African Continental Free Trade Agreement (AfCFTA) provides an opportunity to empower women farmers
By Linda Manda, Sector Head of Agribusiness, Corporate and Investment Banking, at Standard Bank
The now-operational African Continental Free-trade Area (AfCFTA) provides policymakers with a new opportunity to empower women farmers, promote gender equality, increase productivity and ensure food security across the continent.
Following a short delay due to COVID-19, the trading bloc came into effect at the start of 2021. By removing tariffs on goods traded within the continent, improving border processes, and smoothing regulations and processes, AfCFTA will facilitate the growth of intra-African trade, which remains extremely low compared to other regions.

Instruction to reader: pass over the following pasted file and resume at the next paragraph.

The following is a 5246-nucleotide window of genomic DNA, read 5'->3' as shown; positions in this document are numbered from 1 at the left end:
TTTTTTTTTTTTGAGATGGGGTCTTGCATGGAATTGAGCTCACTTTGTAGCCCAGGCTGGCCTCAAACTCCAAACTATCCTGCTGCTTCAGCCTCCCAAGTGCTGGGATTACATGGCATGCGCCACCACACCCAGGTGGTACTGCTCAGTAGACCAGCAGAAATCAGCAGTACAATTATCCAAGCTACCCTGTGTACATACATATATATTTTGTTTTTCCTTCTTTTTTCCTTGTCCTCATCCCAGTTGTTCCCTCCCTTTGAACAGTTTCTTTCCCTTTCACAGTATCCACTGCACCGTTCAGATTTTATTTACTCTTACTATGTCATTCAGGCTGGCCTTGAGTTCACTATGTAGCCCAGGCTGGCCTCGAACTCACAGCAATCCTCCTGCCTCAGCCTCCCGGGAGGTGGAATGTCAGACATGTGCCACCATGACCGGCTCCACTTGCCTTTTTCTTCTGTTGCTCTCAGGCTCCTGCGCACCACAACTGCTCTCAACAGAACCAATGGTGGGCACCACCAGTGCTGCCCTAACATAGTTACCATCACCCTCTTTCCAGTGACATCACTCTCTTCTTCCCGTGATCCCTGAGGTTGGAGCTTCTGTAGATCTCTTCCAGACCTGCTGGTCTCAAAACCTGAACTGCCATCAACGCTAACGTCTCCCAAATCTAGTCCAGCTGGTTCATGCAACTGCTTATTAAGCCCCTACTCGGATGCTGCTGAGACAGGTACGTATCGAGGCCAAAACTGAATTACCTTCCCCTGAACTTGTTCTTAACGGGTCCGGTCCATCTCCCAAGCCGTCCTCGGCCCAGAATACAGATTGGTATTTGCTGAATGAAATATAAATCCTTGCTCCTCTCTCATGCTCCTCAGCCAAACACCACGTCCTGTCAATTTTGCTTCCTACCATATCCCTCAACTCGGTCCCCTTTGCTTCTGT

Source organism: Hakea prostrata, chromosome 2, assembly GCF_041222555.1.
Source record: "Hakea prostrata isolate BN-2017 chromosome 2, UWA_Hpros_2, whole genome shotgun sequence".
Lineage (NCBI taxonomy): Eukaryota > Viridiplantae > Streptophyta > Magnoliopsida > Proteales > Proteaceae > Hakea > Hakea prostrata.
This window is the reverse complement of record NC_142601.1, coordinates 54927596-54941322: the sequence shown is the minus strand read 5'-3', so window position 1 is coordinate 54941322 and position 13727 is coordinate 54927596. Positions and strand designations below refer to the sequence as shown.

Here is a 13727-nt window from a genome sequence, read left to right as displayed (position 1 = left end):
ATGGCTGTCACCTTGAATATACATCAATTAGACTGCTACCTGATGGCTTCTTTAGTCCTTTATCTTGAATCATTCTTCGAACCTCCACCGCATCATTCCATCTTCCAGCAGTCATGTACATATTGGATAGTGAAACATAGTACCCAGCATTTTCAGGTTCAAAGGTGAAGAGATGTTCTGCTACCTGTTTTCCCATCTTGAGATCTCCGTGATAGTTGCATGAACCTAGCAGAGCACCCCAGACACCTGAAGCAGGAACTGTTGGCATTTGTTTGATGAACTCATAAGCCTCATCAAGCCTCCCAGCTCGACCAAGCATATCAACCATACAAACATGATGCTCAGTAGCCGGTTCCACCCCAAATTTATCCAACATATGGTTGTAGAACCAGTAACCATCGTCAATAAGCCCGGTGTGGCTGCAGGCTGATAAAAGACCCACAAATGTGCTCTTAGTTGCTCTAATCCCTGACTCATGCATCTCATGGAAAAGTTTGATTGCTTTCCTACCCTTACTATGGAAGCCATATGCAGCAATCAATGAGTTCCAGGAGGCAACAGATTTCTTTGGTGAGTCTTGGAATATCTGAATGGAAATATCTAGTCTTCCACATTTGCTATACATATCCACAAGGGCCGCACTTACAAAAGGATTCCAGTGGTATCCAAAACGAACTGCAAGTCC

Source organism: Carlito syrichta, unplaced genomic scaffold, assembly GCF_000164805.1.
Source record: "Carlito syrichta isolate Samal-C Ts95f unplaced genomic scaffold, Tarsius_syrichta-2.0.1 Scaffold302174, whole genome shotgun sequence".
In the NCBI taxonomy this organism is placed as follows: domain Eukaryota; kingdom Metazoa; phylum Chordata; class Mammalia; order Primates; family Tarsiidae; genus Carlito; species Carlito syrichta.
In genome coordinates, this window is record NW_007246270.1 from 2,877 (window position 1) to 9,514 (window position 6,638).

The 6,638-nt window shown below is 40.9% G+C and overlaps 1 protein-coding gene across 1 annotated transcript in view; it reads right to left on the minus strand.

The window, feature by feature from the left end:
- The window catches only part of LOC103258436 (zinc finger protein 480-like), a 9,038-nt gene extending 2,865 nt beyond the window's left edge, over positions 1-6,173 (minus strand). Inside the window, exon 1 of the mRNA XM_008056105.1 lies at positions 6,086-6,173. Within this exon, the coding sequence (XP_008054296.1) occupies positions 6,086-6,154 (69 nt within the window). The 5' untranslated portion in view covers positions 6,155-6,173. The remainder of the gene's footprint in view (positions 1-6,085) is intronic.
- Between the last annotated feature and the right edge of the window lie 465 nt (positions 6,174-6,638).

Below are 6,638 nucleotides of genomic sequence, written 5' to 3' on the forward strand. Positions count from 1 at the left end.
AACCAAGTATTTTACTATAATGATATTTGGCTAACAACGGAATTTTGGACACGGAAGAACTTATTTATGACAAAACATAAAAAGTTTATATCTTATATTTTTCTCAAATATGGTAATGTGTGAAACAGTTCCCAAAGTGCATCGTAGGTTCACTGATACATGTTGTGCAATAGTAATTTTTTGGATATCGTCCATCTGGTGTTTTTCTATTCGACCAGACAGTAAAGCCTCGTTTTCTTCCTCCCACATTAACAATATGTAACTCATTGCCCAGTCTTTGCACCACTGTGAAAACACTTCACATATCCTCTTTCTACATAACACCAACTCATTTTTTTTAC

Importantly, we believe it could promote gender equality as it removes barriers to trade that disproportionately affect women. For the time being, a significant portion of intra-African trade is informal and agriculture based. Rural women play an important role in this value chain.
The formalisation and expansion of intra-African trade will lift economic growth rates and provide a much larger internal market for Africa’s agricultural producers. Over time, we expect that Africa will progress from being a net importer of food to being self-sufficient, and ultimately a net exporter.
The continent has massive untapped potential in the sector. In fact, as much as 60% of the world’s uncultivated land is in Africa, with between 480 million and 840 million hectares of unused agricultural land that could be used to increase production by up to three times the current output, provided that ‘climate-smart’ production methods are employed.